Simmons mentions vaguely that the Democrats need a stronger identification with economic issues. None of the panel, including Joy herself, gives much attention in this segment to the substantive criticism that some progressives have made, not least of which is that she's too much a part of the corporate-financed model of politics that has metastasized since the Citizens United decision in 2010.
Joan Walsh, after 10:00, says:
The whole battle in the party right now, which is a false battle in my opinion, but it's there, between 'identity politics' - so-called - and class politics, that's being fought here too, but in ways that people won't say. Because Pelosi is a associated with gay marriage, being from San Francisco, but also being staunchly for it. She's associated with feminism. She's associated with these things that certain elements of the party think should be downplayed to appeal to white men, white, you know, rather than focusing on the base of our party, which is women, and particularly women of color.I often quote Joan's analysis, usually with approval. But that particularly comment is one that bothers me. In fairness, her target isn't entirely clear in the brief time she had to speak. The segment featured criticism of Pelosi from Ohio Congressman Tim Ryan, who unsuccessfully challenged her in the House for her leadership position. And Ryan has stressed a particular approach to criticizing Pelosi.
Ryan has a strong prolabor voting record in Congress. Jim Newell reported on Ryan's campaign for the Democratic leadership in Tim Ryan Wants to Make the Democrats Great Again Slate 11/29/2016:
Ryan, who describes himself as “feisty,” has turned more aggressive in recent days. Though Ryan has criticized the party for prioritizing appeals to “subgroups” over a central economic message, his volleys against Pelosi veer close to an identity politics of his own—Make the Democrats Great Again—that relies on hackneyed imagery such as the beer drinker on Steel Street. “This election’s not going to be won at fundraisers on the coasts,” he told the Wall Street Journal, “it’s going to be won in union halls in the industrial Midwest and fish fries in the Midwest and the South.” Ryan also told me that his relative youth would serve the party well with millennials. (Ryan, 43, is not a millennial.)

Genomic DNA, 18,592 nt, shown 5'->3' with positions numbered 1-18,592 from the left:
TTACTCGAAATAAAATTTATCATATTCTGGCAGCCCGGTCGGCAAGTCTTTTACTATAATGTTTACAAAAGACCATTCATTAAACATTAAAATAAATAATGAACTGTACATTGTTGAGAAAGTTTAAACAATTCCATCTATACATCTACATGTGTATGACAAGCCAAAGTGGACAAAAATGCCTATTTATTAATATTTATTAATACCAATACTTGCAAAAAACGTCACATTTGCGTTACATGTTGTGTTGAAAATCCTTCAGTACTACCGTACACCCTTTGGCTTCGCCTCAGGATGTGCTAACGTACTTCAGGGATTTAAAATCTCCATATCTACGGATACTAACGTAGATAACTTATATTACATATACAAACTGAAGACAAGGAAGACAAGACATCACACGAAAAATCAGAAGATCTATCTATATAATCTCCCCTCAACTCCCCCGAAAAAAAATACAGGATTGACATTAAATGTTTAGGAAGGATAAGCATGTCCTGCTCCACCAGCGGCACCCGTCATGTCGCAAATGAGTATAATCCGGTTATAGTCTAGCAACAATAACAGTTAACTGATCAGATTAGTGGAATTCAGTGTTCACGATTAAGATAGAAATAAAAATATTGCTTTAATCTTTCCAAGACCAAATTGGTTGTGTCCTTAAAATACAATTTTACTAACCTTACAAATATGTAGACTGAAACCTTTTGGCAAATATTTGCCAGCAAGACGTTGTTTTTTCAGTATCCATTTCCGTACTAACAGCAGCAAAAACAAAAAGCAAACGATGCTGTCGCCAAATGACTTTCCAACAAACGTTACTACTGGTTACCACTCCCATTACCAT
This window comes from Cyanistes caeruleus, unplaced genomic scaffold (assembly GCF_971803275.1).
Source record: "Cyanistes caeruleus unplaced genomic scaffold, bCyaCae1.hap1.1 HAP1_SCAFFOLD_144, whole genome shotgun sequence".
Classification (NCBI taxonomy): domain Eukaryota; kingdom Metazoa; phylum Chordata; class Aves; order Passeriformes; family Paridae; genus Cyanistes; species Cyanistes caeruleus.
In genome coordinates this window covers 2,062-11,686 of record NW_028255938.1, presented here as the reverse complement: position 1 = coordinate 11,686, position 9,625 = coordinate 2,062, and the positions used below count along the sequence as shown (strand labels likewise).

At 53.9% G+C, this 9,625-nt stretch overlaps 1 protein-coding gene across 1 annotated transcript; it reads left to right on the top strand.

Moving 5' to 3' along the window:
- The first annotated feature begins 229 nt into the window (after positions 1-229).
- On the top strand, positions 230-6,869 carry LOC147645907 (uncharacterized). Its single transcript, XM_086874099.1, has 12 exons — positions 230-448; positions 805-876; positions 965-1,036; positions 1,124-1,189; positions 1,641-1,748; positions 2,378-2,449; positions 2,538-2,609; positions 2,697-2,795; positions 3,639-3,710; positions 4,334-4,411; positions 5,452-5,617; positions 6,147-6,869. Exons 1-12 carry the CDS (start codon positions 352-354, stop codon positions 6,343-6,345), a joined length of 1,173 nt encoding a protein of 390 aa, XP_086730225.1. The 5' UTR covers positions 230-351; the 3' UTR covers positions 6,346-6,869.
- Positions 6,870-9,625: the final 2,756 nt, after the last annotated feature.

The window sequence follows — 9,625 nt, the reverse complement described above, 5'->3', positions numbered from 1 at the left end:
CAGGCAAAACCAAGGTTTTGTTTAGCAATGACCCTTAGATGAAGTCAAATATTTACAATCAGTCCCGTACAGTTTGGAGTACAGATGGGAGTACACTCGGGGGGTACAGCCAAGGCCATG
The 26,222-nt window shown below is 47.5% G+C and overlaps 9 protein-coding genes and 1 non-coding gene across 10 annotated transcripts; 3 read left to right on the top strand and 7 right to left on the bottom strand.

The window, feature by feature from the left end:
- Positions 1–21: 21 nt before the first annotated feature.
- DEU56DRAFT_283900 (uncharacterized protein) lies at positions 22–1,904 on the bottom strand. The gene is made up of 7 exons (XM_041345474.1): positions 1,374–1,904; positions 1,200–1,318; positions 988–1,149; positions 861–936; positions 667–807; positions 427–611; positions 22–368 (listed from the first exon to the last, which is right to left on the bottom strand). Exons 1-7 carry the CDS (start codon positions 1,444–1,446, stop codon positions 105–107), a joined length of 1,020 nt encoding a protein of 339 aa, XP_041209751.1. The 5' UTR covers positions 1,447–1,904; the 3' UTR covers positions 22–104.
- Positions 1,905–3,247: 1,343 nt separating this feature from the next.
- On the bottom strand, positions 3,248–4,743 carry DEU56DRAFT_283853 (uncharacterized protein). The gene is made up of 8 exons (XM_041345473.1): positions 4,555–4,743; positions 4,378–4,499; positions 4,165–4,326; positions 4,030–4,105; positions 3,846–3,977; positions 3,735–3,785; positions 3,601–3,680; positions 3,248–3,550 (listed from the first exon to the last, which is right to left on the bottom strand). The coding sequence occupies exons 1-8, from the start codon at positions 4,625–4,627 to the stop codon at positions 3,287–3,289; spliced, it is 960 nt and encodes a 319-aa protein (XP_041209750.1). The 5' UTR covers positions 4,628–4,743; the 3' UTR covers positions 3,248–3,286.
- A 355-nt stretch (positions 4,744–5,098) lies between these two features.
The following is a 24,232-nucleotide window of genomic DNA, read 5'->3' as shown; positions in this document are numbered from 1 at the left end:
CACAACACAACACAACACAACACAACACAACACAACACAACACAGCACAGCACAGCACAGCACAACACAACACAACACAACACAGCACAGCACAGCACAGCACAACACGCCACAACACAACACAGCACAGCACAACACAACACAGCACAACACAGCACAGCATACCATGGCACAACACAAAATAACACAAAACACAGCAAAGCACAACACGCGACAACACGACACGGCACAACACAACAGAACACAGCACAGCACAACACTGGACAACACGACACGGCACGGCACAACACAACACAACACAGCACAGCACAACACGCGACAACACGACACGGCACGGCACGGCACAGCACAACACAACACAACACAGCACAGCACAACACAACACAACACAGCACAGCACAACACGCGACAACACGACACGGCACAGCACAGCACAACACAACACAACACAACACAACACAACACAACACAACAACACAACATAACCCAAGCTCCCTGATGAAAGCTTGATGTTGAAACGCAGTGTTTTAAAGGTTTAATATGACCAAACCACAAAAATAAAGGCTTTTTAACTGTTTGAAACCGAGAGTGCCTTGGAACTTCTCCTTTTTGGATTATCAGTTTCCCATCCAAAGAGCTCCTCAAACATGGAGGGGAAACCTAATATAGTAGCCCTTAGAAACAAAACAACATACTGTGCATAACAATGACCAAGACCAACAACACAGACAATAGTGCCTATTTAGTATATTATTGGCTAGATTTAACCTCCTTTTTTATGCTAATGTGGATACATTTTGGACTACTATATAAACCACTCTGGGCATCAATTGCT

The “union hall” thing did not sit well with Pelosi. “I’m not going to pay attention to, ‘I can’t step in a union hall.’ I’m a woman of steel in there,” Pelosi told the Huffington Post on Tuesday. “I’m constantly invited by the unions to go to their meetings. That’s just not, it’s just not true.” She also mocked Ryan for not being able to carry his district for Hillary Clinton, and she described his complaint that her proposed internal reforms would only strengthen her grip over the caucus as “pathetic.”
Back circa 1990, the major ideological fault line in the Democratic Party was understood to between traditional liberals of the Ted Kennedy/Walter Mondale mode and Democratic Leadership Council (DLC) that embraced neoliberal economics and hedged on "social issues" like abortion and even anti-discrimination issues. Bill Clinton was the embodiment of that approach. Any such broad distinction is inevitably oversimplified. The Republican were more than happy to portray Clinton as a flaming leftwing radical who was a wimp in foreign policy. And the labor movement nad the most prolabor Members of Congress were the bedrock of the defense of Clinton in the impeachment fight. Most DLC types didn't go as far off the tracks as Joe Lieberman eventually did. In fact, even the DLC got sick of Lieberman's antics sabotaging the Democrats before he left the Senate. On the other hand, the Democrats were all too eager to welcome Lieberman back into the Democratic Caucus after he actively campaigned for John McCain in the 2008 Presidential contest.